Funding None Declaration of interests br Abstract
Declaration of interests
Abstract Background Millennium Development Goal (MDG) 6 focused on halting the spread of HIV/AIDS. Since this goal was established, more development assistance for health has been devoted to combat HIV/AIDS in low-income and middle-income countries than any other cause of illness. In this study, we aim to track development assistance for the prevention and treatment of HIV/AIDS at a granular level, assessing the priorities over time for each major donor. Methods We extracted data from the Institute for Health Metrics and Evaluation\'s Financing Global Health 2015 report. This report systematically tracks development assistance for health care from 1990 to 2015, and splits this assistance into more than 20 health focus areas, drawing data from all the main international development agencies working with HIV/AIDS, including all bilateral aid agencies and the US President\'s Emergency Plan for AIDS Relief; the Global Fund to Fight AIDS, Tuberculosis, and Malaria; the World Bank; the Gates Foundation, and the Joint United Nations Programme on HIV/AIDS. We used budget documents and project descriptions to track donors\' priorities and to categorise investments. We report the sources of the funds, primary purchase AG 013736 of delivery, and the recipient countries. Findings Since 2000, US$100·4 billion of development assistance has been provided for HIV/AIDS. In 2014, $10·9 billion was disbursed. Between 2000 and 2010, assistance for HIV/AIDS grew at an annualised rate of 23%. However, since 2010, the annualised rate of growth has been less than 1%. The US Government was the largest source of development assistance for HIV/AIDS during the MDG era, between 2000 and 2015, providing 56% of all funding. The US Government prioritised treatment (40% of its fund in 2014) and prevention (31%), whereas the Global Fund to Fight AIDS, Tuberculosis, and Malaria splits its investments between prevention, strengthening of health systems, and treatment. UNAIDS focused more than 60% of its assistance on the strengthening of health systems. Across all recipient countries, an average of $3600 per HIV/AIDS disability-adjusted life-year was disbursed between 2000 and 2014. Interpretation The scale-up of development assistance for HIV/AIDS has been both remarkable and diverse, with different agencies prioritising different investment strategies. Understanding spending patterns and comparative advantages provides insight into what agencies can contribute as the global AIDS community transitions from the MDGs to the Sustainable Development Goals. Funding Bill & Melinda Gates Foundation. Declaration of interests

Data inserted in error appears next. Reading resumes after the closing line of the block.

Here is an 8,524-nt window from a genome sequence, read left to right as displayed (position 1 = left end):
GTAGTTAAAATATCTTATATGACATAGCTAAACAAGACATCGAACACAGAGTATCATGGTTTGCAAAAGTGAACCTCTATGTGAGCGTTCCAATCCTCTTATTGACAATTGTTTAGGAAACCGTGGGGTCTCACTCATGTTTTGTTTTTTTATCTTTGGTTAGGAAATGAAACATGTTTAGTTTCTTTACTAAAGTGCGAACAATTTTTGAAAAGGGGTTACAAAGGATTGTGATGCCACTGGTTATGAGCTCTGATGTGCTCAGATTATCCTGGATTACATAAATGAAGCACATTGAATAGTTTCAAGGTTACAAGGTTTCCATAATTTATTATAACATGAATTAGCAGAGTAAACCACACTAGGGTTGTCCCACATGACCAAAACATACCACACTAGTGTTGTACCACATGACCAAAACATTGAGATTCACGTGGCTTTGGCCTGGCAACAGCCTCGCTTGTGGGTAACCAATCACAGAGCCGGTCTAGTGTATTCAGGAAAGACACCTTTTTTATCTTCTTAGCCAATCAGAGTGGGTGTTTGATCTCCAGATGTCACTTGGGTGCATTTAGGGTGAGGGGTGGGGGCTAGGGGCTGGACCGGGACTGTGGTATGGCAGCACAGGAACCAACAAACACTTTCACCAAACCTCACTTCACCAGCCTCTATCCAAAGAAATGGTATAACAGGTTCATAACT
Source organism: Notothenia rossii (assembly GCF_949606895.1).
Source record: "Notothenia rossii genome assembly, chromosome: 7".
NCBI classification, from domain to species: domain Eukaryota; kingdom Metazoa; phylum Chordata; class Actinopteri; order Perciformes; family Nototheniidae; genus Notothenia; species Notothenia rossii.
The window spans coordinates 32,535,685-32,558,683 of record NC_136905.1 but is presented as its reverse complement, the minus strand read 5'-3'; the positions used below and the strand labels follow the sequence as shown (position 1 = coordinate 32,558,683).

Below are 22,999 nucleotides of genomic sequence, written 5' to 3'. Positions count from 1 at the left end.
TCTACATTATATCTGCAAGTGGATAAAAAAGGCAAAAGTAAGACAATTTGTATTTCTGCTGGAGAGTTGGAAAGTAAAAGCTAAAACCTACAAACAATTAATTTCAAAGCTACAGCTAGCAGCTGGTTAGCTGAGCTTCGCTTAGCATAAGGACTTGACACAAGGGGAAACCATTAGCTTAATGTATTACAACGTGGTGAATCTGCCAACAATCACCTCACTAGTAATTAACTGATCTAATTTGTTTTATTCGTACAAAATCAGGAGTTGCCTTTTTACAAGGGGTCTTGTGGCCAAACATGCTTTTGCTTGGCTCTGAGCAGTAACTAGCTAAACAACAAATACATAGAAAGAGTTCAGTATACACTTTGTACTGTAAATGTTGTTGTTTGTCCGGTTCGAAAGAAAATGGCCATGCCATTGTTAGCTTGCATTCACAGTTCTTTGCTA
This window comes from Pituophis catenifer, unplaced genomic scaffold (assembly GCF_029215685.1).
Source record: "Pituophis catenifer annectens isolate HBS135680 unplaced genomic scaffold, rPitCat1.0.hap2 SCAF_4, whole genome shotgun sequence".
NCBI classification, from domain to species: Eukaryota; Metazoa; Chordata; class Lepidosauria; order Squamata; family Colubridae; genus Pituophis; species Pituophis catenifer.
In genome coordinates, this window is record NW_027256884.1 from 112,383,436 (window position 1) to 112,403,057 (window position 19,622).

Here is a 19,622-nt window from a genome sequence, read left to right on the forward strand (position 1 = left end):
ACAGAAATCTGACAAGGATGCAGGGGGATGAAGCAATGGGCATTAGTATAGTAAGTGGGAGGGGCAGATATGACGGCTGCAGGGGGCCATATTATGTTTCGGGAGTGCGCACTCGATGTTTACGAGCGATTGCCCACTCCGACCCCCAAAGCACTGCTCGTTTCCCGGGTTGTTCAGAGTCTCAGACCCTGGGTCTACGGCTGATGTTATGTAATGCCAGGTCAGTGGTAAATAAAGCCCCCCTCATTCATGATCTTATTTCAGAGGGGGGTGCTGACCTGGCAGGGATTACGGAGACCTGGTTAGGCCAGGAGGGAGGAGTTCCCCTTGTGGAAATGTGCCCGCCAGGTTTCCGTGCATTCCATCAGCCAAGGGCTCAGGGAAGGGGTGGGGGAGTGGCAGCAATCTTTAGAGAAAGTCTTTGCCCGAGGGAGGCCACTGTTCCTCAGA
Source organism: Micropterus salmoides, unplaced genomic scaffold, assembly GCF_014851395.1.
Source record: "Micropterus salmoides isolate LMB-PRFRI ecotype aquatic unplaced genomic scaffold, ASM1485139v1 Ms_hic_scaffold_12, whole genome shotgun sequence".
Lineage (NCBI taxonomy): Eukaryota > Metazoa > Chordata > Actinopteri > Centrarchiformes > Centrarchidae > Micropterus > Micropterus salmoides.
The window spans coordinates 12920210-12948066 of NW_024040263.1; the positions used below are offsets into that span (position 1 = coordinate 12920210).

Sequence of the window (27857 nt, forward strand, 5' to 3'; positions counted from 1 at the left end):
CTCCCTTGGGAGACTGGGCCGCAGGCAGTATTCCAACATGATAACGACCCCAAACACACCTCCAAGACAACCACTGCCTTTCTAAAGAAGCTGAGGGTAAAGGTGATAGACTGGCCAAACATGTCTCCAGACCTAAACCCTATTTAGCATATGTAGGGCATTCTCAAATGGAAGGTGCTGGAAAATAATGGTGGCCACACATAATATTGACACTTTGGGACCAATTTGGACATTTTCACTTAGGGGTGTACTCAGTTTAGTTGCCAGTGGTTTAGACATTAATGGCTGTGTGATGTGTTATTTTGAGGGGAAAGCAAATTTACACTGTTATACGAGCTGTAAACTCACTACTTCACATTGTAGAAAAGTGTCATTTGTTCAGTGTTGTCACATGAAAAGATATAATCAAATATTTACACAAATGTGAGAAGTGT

Abstract Background Sexually transmitted infections (STIs) are an important health issue in developing countries. Key populations, including people living with HIV, men who have sex with men, trans women, transactional sex workers, pregnant adolescents, and migrants, are at high risk of STIs and have barriers to sexual health services. In this study, we aim to understand capacities and barriers to access for key populations in the Dominican Republic, and to identify opportunities to improve services. Methods We used purposive sampling to solicit views from stakeholders in Santo Domingo, Dominican Republic, including health-care agencies, community-based organisations, and government entities that guide STI screening policy. We conducted 19 semi-structured interviews between February, 2015, and May, 2015, with: nine health providers, seven community leaders, and three government authorities, asking questions about STI services for key populations, gaps in services, and barriers to access. Comprehensive notes and audio recordings were iteratively reviewed by two investigators to define barriers and opportunities for STI screening. Findings Respondents identified barriers to access at individual, community, organisational, and policy levels. Individual barriers include poor risk perception and health knowledge, drug use in transactional sex workers and trans women, inability to negotiate condom use in sex worker and adolescent groups, and poverty. Community barriers include: discrimination against sex workers, trans women, people living with HIV, men who have sex with men, and migrants; and a culture of self-medicating in all populations. Organisational barriers include a lack of centres offering STI testing, unavailability of medications in centres accessed by key population, and poor knowledge of available resources in the community. Policy barriers include poor access to insurance in populations; low resource allocation to STIs, other than HIV; and inconsistent supply of materials and funds. Despite these barriers, local organisations that work with key populations expressed interest in increasing capacity to screen and treat STIs.